The European Union is “entering unchartered territory” with its initiative to establish a European Endowment for Democracy, analyst James Kilcourse writes for theInstitute of International and European Affairs:
The lack of unanimous support from EU Member States is a challenge for the new organisation because it creates uncertainty about the long-term financing of the initiative. However, many Member States remain concerned about the lack of accountability that necessarily comes with such an organisation. The work of the Endowment will require some discretion in order to protect democracy activists in authoritarian states……Achieving a satisfactory balance between transparency and autonomy will be necessary if the EED is to win the support of all EU Member States.
In February 2011 Polish Foreign Minister Radoslaw Sikorski put forward a proposal for a democracy fund, an idea that had already been hotly debated in Brussels for some years. The USA’s National Endowment for Democracy (NED) was repeatedly held up as a model during the debate on the EED.
Funding of political parties is another contentious issue since it has “traditionally been perceived as interference in the political dynamics of third countries,” writes Kilcourse:
It was initially not clear if the EED would support political parties, but a European Commission press release in November 2012 indicated that it would. The development of political parties is a crucial factor in successful democratic transitions. As the primary interlocutor between citizens and the state, they are an essential part of effective democratic governance. However, donors remain very cautious about intervening in the political processes of other states…..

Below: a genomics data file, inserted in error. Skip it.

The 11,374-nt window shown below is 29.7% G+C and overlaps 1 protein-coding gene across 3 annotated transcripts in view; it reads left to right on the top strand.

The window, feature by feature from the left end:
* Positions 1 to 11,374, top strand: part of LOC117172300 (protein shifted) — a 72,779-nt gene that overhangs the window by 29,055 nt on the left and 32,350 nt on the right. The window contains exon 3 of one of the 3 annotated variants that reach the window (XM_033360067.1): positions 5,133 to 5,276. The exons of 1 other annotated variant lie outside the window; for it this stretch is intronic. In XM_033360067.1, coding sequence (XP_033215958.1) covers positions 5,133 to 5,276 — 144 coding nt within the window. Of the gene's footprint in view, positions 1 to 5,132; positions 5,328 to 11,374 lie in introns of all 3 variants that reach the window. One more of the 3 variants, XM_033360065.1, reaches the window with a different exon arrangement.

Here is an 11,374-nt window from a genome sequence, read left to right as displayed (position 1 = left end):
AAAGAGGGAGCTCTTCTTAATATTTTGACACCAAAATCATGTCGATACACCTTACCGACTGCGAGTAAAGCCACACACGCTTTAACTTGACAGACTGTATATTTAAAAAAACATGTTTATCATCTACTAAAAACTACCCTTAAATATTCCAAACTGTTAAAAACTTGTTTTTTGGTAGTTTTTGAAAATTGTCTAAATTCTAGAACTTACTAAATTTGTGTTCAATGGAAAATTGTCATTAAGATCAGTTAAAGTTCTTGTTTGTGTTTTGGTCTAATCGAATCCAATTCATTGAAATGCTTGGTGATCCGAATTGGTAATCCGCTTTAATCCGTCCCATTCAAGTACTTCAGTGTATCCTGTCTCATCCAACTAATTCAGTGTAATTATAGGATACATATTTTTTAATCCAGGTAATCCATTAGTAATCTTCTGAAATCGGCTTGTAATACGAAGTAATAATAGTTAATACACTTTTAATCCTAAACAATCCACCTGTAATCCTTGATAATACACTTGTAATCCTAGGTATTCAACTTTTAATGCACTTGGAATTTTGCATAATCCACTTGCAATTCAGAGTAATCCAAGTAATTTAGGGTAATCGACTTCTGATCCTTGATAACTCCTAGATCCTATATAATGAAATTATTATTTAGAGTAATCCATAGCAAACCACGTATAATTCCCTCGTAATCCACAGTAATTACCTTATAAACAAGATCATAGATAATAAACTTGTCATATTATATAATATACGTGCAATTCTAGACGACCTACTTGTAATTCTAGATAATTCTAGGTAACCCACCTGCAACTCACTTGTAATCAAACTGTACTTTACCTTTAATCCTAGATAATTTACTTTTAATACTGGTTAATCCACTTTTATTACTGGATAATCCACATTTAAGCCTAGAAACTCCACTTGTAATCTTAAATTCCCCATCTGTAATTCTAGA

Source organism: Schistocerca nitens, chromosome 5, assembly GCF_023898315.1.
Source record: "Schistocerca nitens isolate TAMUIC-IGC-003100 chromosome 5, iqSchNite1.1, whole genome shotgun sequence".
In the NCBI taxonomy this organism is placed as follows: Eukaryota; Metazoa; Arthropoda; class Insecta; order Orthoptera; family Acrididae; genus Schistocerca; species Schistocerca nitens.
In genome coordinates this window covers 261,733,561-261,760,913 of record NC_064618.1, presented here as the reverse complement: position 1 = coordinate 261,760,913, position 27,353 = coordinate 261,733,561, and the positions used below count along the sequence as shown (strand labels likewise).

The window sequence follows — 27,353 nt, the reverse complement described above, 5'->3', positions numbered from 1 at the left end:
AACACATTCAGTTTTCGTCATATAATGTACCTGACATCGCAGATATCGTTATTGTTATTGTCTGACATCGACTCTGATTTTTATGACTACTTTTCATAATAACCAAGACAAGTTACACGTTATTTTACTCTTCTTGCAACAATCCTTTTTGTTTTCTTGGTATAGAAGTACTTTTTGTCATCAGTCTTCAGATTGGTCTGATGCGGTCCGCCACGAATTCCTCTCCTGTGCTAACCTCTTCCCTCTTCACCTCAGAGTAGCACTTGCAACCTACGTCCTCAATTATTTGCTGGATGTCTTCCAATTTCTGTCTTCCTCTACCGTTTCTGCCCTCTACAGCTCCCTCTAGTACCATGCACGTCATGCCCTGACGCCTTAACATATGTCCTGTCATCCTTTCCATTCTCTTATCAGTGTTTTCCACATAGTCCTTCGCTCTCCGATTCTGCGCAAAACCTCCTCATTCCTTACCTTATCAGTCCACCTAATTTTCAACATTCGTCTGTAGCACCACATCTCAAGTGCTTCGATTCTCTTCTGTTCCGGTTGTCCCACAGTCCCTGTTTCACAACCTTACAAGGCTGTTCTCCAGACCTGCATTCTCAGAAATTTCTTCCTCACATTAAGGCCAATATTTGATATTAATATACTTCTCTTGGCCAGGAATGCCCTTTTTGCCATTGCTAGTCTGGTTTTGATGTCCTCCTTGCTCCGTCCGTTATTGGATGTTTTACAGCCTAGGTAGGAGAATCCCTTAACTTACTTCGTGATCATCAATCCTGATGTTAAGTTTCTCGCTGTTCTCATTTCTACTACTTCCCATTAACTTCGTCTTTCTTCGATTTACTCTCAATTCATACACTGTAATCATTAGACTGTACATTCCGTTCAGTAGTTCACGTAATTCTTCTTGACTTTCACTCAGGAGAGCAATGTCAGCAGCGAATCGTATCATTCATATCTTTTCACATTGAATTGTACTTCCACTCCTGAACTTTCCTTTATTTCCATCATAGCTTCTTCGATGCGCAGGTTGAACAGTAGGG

EU foreign policy chief Ashton has publicly supported the endowment initiative for providing a flexible new instrument for cultivating “deep democracy” in the Arab world. But the EU has been criticized for its failure to match rhetoric with resources when it comes to democracy assistance on both its southern and eastern peripheries.
“The EU is often behind the curve on democratization,” says Richard Youngs, the director of FRIDE, a Madrid-based think-tank, and editor of The European Union and Democracy Promotion: A Critical Global Assessment. “A year into the Arab spring and there is barely any additional money flowing, except in Tunisia.”
But the Endowment will also face a challenge “to ensure that its activities are complementing rather than duplicating the work of a broad range of organisations already involved in democracy promotion in Europe’s neighbourhood,” Kilcourse contends:
Concerns have been raised by the Commission’s DG Development and Cooperation (DEVCO), and by the European Parliament, about the danger of the EED diverting funds from existing European instruments, such as the EIDHR. Political foundations from EU Member States like the Heinrich Böll Stiftung, the Friedrich Naumann Stiftung, the Westminster Foundation and the Netherlands Institute for Multiparty Democracy, have contributed to the promotion of democracy around the world for many years and have already built up strong networks on the ground. If the EED is to be useful, it will need to establish a clear division of labour with these instruments and organisations, and be able to show that it is adding value to their work.